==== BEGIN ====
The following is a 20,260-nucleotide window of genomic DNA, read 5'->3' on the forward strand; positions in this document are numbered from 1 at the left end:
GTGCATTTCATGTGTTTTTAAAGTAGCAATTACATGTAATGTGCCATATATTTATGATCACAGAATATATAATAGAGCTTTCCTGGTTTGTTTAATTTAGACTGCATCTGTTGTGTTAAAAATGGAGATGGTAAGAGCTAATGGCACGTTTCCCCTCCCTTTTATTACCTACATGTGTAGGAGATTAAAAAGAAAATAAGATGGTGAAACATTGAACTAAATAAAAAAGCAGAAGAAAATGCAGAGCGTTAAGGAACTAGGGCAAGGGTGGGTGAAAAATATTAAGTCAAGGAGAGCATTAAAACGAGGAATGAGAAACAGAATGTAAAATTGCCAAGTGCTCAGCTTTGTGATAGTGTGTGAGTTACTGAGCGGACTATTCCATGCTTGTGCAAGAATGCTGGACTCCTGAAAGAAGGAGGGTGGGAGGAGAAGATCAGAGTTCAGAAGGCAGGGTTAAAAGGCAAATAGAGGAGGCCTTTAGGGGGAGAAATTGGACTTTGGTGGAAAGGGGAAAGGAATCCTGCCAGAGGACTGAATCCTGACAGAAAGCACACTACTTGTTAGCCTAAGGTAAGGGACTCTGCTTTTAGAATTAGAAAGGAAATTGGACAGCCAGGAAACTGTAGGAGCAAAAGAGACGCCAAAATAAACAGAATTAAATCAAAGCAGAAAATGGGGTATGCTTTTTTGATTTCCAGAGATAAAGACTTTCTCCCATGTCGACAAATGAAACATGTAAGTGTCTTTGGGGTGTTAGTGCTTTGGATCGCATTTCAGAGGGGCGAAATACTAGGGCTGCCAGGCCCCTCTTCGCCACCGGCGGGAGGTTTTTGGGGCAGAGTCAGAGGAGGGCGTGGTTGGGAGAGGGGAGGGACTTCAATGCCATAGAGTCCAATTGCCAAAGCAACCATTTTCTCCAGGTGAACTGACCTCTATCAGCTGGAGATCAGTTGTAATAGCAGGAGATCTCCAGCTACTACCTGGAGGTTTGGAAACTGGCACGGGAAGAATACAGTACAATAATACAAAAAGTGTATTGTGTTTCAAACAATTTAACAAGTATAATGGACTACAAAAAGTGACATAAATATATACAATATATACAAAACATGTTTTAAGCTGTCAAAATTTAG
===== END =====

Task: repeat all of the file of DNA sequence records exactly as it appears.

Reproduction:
The following is a 20,260-nucleotide window of genomic DNA, read 5'->3' on the forward strand; positions in this document are numbered from 1 at the left end:
GTGCATTTCATGTGTTTTTAAAGTAGCAATTACATGTAATGTGCCATATATTTATGATCACAGAATATATAATAGAGCTTTCCTGGTTTGTTTAATTTAGACTGCATCTGTTGTGTTAAAAATGGAGATGGTAAGAGCTAATGGCACGTTTCCCCTCCCTTTTATTACCTACATGTGTAGGAGATTAAAAAGAAAATAAGATGGTGAAACATTGAACTAAATAAAAAAGCAGAAGAAAATGCAGAGCGTTAAGGAACTAGGGCAAGGGTGGGTGAAAAATATTAAGTCAAGGAGAGCATTAAAACGAGGAATGAGAAACAGAATGTAAAATTGCCAAGTGCTCAGCTTTGTGATAGTGTGTGAGTTACTGAGCGGACTATTCCATGCTTGTGCAAGAATGCTGGACTCCTGAAAGAAGGAGGGTGGGAGGAGAAGATCAGAGTTCAGAAGGCAGGGTTAAAAGGCAAATAGAGGAGGCCTTTAGGGGGAGAAATTGGACTTTGGTGGAAAGGGGAAAGGAATCCTGCCAGAGGACTGAATCCTGACAGAAAGCACACTACTTGTTAGCCTAAGGTAAGGGACTCTGCTTTTAGAATTAGAAAGGAAATTGGACAGCCAGGAAACTGTAGGAGCAAAAGAGACGCCAAAATAAACAGAATTAAATCAAAGCAGAAAATGGGGTATGCTTTTTTGATTTCCAGAGATAAAGACTTTCTCCCATGTCGACAAATGAAACATGTAAGTGTCTTTGGGGTGTTAGTGCTTTGGATCGCATTTCAGAGGGGCGAAATACTAGGGCTGCCAGGCCCCTCTTCGCCACCGGCGGGAGGTTTTTGGGGCAGAGTCAGAGGAGGGCGTGGTTGGGAGAGGGGAGGGACTTCAATGCCATAGAGTCCAATTGCCAAAGCAACCATTTTCTCCAGGTGAACTGACCTCTATCAGCTGGAGATCAGTTGTAATAGCAGGAGATCTCCAGCTACTACCTGGAGGTTTGGAAACTGGCACGGGAAGAATACAGTACAATAATACAAAAAGTGTATTGTGTTTCAAACAATTTAACAAGTATAATGGACTACAAAAAGTGACATAAATATATACAATATATACAAAACATGTTTTAAGCTGTCAAAATTTAG